The majority of LAC in Reading are categorised as white British (Figure 9 below). Reading serves a very diverse community, so demographically these figures could be under-representative locally. This data is not reflective of whether we are meeting the BME group needs when it comes to safeguarding children. BME communities don't always present to children's services so we must question this data and ask ourselves whether we are able to challenge behaviours when there is a cultural difference.

Figure 9: LAC Ethnicity data


Source: Purple Book, 2014

Table 4 compares Readings LAC ethnicity data to that of England's average. Although the BME population looked after is greater than the England average there is a view that this still shows an unmet need in terms of young people from BME communities who actually should be looked after locally.

Table 4: Ethnicity data for England and Reading 2014/15 (Purple Book, 2014)

Comparative Data


% White









If a child has more than one assessment in the year then each instance is recorded.

Statutory guidance 'Working Together to Safeguard Children' (DfE, 2015) gives guidance on inter-agency working to safeguard and promote the welfare of children. It was recently revised to give local authorities more flexibility when assessing children. In Reading, the majority of cases are assessed within 11-20 days (21%) and 1-10 days (20%). Still there are 17% of cases which are 45+ days to complete. This could be associated with staff's high caseloads and absence.

Figure 10 - Factors identified at the end of assessment for episodes in the year ending 31 March 2015

Figure 10 – Factors identified at the end of assessment for episodes in the year ending 31 March 2015
Figure 10 – Factors identified at the end of assessment for episodes in the year ending 31 March 2015

Source: Children in Need Census

Figure 10 above shows the factors identified at the end of an assessment. There could be more than one factor recorded for an assessment. 46% of recorded factors relate to domestic violence however 42% of recorded factors are for 'other factors'. The high percentage in this category is indicating recording of factors may need to be improved so that actual reasons identified.

There were a total of 579 children that were subject to Section 47 enquiries which started in the period 2014/15 (Figure 11 below). Of these, 301 children were the subject of a child protection conference.

Figure 11 - Number of children who were subject to section 47 enquiries and initial child protection conferences, year ending 31 March 2015


Source:  Children in Need Census

Of the 301 children subject to a child protection conference, 191 were started within 11-15 days. A longer duration of 16-20 days and 21+ days is mainly due to family and social worker availability to attend conferences.

During 2014/15, 252 children became the subject of a child protection plan, of these 122 children were recorded as being neglected - this is 48% of cases as shown in figure 12 below. Of the 252 children who were subject to a child protection plan, 60 of these (23.8%) became the subject of a plan for a second or subsequent time. This indicates that support may have been withdrawn too early. Some parents also disguise compliance and are not ready to have the support withdrawn.

Figure 12 - Number of children who became the subject of a child protection plan during the year ending 31 March 2015, by initial category of abuse.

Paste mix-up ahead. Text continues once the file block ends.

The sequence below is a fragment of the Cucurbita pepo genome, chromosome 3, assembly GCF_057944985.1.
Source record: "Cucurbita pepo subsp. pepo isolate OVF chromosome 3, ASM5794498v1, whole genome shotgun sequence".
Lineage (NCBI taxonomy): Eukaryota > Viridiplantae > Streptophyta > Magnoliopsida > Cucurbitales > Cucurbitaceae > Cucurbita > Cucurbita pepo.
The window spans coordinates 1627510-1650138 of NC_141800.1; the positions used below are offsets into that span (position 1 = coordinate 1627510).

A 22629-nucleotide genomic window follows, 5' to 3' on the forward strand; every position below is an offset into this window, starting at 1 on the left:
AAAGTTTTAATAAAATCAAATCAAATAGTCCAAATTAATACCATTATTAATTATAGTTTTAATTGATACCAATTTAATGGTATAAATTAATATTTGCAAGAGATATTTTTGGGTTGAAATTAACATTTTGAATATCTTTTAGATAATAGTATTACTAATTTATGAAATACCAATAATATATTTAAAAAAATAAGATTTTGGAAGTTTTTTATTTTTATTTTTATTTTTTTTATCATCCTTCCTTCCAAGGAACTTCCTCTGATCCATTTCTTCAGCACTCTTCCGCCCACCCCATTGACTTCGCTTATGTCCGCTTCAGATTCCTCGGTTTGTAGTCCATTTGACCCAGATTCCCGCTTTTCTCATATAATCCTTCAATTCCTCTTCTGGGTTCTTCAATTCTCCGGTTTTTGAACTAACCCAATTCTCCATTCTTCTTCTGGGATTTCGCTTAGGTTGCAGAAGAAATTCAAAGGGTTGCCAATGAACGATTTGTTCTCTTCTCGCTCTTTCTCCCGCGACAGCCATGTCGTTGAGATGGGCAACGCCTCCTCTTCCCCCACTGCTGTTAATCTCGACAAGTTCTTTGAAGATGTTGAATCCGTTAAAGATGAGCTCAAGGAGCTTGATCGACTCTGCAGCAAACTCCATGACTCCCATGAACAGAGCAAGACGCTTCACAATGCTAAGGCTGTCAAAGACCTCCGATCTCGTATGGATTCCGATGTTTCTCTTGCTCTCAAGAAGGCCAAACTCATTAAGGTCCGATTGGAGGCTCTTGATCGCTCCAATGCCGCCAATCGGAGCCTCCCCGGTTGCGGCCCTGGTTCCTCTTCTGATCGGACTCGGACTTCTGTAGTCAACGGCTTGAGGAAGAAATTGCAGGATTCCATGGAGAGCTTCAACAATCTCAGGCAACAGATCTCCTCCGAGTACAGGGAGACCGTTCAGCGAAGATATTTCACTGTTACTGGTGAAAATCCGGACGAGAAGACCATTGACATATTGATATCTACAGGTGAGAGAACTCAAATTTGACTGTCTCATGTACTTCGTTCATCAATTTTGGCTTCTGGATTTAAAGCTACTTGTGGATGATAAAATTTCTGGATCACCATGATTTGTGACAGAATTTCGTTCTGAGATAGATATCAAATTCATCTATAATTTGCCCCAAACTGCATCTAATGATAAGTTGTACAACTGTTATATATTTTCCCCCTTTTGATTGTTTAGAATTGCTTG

Figure 12 – Number of children who became the subject of a child protection plan during the year ending 31 March 2015, by initial category of abuse
Figure 12 – Number of children who became the subject of a child protection plan during the year ending 31 March 2015, by initial category of abuse

Source: Children in Need Census

Children in Need (CIN)

On 31st March 2014, there were 1499 children in need (CIN) in Reading and has risen since the previous reporting period. This is a rate of 432.5 per 10,000 children, significantly higher than the national rate and the rate for Berkshire. Figure 13 below shows that Reading's rate has consistently been higher over recent years. 157 of Reading's CIN had a disability, which was 10.5% of all CIN. At the same time, 154 children were the subject of a child protection plan in Reading. This is a rate of 44.4 per 10,000 children, compared with a national rate of 42.1.

Figure 13. Children in need per 10,000 population - 2011 to 2014

Figure 13. Children in need per 10,000 population – 2011 to 2014
Figure 13. Children in need per 10,000 population – 2011 to 2014

Source: Department for Education, 2014

This data shown in Figure 14 below shows the number of CIN and episode starts/finishes. It tells us that we are good at getting interventions to children and families to prevent them from going into mainstream child protection services. Targeted support for a short period of time are been put in place i.e. open and close cases within a year.

Figure 14 - Numbers of CIN and episode status - 2014/15

Figure 14 – Numbers of CIN and episode status – 201415
Figure 14 – Numbers of CIN and episode status – 201415

Source: Children in Need Census

A further breakdown of disability as recorded at 31.03.15 is available. 11.3% of children in need had a recorded disability (Figure 15 below).

Figure 15: Number of children in need and with a disability at 31.03.15 


Source: Children in Need Census

Figure 16 below shows a higher proportion of children in need with a disability of autism/ Asperger followed by those with a learning difficulty.

Figure 16: Number of children in need by disability at 31.03.15 


Source: Children in Need Census

When a child is referred to children's social care with a request for services to be provided, an assessment is carried out. If it is deemed the child needs services, then the main reason why the child started to receive services is recorded as their primary need.